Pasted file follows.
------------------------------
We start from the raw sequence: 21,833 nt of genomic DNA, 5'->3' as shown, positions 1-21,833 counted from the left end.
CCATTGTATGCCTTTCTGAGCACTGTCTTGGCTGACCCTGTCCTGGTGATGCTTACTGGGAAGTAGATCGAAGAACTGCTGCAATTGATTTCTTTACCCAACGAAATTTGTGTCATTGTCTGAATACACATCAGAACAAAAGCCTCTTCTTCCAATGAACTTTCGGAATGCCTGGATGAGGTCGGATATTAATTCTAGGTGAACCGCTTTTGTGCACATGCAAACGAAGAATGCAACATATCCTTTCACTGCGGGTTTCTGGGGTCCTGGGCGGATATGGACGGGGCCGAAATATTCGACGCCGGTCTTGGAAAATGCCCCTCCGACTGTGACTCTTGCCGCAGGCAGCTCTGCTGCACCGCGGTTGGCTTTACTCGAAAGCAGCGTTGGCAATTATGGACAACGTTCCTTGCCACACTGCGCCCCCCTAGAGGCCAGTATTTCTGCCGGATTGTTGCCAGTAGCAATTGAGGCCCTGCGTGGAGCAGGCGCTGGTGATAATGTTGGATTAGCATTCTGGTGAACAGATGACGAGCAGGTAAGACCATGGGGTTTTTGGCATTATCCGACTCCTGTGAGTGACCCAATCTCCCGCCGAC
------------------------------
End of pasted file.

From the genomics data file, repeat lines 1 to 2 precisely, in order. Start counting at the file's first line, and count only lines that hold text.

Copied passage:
We start from the raw sequence: 21,833 nt of genomic DNA, 5'->3' as shown, positions 1-21,833 counted from the left end.
CCATTGTATGCCTTTCTGAGCACTGTCTTGGCTGACCCTGTCCTGGTGATGCTTACTGGGAAGTAGATCGAAGAACTGCTGCAATTGATTTCTTTACCCAACGAAATTTGTGTCATTGTCTGAATACACATCAGAACAAAAGCCTCTTCTTCCAATGAACTTTCGGAATGCCTGGATGAGGTCGGATATTAATTCTAGGTGAACCGCTTTTGTGCACATGCAAACGAAGAATGCAACATATCCTTTCACTGCGGGTTTCTGGGGTCCTGGGCGGATATGGACGGGGCCGAAATATTCGACGCCGGTCTTGGAAAATGCCCCTCCGACTGTGACTCTTGCCGCAGGCAGCTCTGCTGCACCGCGGTTGGCTTTACTCGAAAGCAGCGTTGGCAATTATGGACAACGTTCCTTGCCACACTGCGCCCCCCTAGAGGCCAGTATTTCTGCCGGATTGTTGCCAGTAGCAATTGAGGCCCTGCGTGGAGCAGGCGCTGGTGATAATGTTGGATTAGCATTCTGGTGAACAGATGACGAGCAGGTAAGACCATGGGGTTTTTGGCATTATCCGACTCCTGTGAGTGACCCAATCTCCCGCCGAC